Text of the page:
However, most enterprise architecture teams would argue that a functional view alone, or even a functional and organisational view, is far from enough. A functional decomposition and an organisational decomposition are necessary parts of an enterprise analysis and model – but not sufficient to enable rational decision-making instead of unconscious conformity to an historic model.
Others argue that “… executives need to re-think the concepts through which they have classically viewed the firm. Describing the organisation as a set of sequentially ordered parts no longer captures its essential properties. In its place, they need to use a dynamic and integrated model …” [Laszlo, E & Laszlo, C. in “The Insight Edge – An Introduction to the Theory and Practice of Evolutionary Management”]. An enterprise architecture model?
A fuller and richer enterprise architecture model would include some other abstract aspects of the enterprise (than functions). An important, related lens would be the capabilities of the enterprise – things the enterprise, or parts of it, is or are able to do. TOGAF (The Open Group Architecture Framework), DODAF (the [US] Department of Defense Architecture Framework) and MODAF (the [UK] Ministry of Defence Architecture Framework), among others, include notions of ‘Capability’, ‘Capability Architecture’ and ‘Capability-based Planning’.
This capability ‘lens’ is also not new – though not quite as old as functional decomposition. About 20 years ago, it developed from the ‘Resource-Based View of the Firm (RBVF)’ – and saw firms, commercial enterprises, as distinguished by their portfolio of capabilities rather than the assets they happened to own or control. Ironically this was about the same time that Enterprise Architecture as a separate, distinct discipline was also being developed. Spewak published his seminal book on “Enterprise Architecture Planning” in 1992.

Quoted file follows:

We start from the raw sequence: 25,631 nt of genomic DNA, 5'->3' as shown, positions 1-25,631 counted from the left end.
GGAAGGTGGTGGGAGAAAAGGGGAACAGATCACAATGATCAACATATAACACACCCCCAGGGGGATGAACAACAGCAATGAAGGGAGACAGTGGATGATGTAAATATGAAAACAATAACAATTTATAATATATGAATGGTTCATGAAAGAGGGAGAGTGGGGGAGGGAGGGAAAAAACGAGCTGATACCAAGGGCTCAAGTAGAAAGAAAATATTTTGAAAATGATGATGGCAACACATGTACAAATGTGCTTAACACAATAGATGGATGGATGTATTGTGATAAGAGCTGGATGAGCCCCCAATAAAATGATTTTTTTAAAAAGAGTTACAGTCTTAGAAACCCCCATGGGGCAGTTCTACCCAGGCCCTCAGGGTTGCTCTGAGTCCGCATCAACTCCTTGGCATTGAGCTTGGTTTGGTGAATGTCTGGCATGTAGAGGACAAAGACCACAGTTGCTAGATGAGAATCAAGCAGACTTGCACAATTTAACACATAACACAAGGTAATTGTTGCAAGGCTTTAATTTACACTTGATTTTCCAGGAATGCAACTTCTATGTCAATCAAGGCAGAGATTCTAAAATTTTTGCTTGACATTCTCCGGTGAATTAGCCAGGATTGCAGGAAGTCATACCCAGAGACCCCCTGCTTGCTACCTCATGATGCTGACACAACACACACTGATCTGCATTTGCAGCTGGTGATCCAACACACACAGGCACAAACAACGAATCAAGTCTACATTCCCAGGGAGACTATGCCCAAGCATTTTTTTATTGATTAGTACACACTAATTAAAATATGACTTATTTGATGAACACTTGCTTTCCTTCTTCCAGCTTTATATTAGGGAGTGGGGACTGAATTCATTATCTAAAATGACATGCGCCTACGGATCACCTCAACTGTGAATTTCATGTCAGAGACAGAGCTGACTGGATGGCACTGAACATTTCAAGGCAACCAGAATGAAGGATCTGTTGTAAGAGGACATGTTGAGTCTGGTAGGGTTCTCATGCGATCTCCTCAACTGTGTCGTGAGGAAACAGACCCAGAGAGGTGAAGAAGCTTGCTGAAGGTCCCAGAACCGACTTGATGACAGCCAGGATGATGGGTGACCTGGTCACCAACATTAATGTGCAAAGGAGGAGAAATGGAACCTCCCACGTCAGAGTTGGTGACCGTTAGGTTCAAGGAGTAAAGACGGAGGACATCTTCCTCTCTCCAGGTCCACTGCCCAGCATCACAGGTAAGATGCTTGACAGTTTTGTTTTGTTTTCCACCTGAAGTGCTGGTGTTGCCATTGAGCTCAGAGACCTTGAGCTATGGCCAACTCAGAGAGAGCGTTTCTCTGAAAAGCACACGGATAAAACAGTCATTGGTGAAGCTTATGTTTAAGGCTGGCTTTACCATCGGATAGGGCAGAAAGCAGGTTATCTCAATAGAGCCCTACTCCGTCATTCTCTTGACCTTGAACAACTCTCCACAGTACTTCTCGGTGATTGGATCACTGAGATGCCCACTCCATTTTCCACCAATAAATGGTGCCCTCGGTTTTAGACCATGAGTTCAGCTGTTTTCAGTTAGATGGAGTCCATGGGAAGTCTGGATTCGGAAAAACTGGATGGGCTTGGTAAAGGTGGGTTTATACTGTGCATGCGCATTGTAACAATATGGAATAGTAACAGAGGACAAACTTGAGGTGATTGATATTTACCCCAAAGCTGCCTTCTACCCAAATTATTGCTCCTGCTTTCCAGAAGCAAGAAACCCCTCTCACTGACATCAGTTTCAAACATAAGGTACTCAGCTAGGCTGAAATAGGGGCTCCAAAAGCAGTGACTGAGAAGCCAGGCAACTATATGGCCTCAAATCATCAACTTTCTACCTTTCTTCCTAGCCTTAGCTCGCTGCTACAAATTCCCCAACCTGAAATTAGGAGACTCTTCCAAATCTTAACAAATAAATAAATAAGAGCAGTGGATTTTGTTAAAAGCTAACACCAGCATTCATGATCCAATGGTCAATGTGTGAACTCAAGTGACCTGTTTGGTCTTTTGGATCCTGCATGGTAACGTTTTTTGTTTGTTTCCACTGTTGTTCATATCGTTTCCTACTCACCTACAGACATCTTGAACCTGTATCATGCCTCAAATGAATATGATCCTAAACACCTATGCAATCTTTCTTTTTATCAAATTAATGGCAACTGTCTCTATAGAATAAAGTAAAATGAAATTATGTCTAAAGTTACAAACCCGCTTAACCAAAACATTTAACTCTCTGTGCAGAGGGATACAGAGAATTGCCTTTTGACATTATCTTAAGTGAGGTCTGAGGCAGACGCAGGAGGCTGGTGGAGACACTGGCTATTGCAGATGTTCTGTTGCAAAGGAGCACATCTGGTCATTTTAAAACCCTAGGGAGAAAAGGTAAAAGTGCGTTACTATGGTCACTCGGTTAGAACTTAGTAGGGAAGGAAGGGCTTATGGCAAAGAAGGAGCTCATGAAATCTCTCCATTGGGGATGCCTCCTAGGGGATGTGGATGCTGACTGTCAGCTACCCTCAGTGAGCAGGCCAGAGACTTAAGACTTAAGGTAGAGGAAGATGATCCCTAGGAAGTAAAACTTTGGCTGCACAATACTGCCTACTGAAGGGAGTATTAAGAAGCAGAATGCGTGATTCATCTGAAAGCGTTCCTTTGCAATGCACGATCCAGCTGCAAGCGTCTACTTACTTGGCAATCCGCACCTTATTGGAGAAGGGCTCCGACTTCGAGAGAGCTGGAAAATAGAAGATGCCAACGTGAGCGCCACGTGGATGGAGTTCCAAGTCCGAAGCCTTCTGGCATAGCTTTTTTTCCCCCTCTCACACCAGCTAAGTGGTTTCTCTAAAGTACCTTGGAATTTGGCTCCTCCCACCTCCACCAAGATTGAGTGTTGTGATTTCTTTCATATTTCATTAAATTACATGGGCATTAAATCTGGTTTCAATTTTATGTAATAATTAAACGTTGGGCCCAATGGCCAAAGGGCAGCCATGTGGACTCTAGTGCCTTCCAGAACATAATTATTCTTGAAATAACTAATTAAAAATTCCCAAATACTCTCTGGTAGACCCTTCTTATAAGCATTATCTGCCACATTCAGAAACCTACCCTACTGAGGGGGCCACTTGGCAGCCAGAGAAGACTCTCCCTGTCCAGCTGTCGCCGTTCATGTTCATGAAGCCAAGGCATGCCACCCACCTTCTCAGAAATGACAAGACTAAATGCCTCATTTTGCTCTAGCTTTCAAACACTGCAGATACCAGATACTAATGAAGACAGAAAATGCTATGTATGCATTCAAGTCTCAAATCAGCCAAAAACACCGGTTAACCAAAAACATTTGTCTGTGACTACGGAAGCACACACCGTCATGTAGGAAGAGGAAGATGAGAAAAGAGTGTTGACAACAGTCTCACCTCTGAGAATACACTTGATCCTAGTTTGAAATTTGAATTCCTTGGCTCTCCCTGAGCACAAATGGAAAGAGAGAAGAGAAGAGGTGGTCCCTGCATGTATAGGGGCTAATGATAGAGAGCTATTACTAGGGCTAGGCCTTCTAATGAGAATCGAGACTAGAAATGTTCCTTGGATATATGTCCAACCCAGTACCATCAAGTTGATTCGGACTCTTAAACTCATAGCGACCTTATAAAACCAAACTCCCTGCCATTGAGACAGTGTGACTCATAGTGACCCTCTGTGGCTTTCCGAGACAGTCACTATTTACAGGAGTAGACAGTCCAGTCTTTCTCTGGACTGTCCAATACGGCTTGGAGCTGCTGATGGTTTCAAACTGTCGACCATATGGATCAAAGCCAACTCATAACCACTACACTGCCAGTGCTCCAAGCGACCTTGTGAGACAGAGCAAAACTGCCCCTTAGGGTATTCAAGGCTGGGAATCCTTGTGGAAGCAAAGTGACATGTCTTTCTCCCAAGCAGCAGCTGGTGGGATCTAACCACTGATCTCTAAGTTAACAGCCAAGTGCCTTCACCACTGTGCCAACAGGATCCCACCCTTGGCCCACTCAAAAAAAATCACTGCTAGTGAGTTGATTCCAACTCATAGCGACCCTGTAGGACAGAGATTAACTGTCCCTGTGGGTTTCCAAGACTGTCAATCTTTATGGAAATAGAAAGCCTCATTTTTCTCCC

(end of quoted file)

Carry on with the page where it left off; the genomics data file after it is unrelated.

Dorothy Leonard (later Leonard-Barton) in her book “Wellsprings of Knowledge” produced a taxonomy of capabilities, and what enterprise architects would now call a ‘Reference Model’ for a capability that asserts it comprises Physical Systems, Managerial Systems, Skills and Knowledge and Values – and is surrounded by a ‘learning system’ that makes the capability dynamic – makes it change over time. [Contrary to the common misconception, not all EA Reference Models are reference models for technological systems.]
Dorothy also warned about ‘Core Capabilities’ turning into ‘Core Rigidities’. A couple of years later, David Teece and colleagues developed the ‘Dynamic Capabilities Theory’ – as a model of how enterprises innovate and adapt – and ensure their competitive survival.
So it would seem that identifying the enterprise’s distinctive capabilities, its core capabilities, its enabling and supplemental capabilities, and actively managing their development, individually and as a portfolio, is really important to successful execution of the strategy.
About the same time, the Oxford economist, John Kay developed his ‘Distinctive Capabilities Theory’ published in his “Foundations of Corporate Success” book. This theory argues that what sets an enterprise apart from would-be copy-cats, and makes it successful, is its ‘distinctive capabilities’ – and these derive from three sources: 1) Architecture, 2) Reputation and 3) Innovation. Kay’s Distinctive Capabilities Theory recommends itself as a method to formulate strategy – strategy that, if successfully executed, would lead to sustainable corporate success.
An explicit enterprise architecture model, featuring As-Is, To-Be and Transitional Capabilities Architectures – linked to and coherent with other architecture models like Functional and Organisational – is therefore an essential product of an Enterprise Architecture initiative.
If your enterprise architecture team is not producing those models, not doing those analyses, not using those lenses, not formulating those strategies and plans – are they doing something of less value to the enterprise? Why?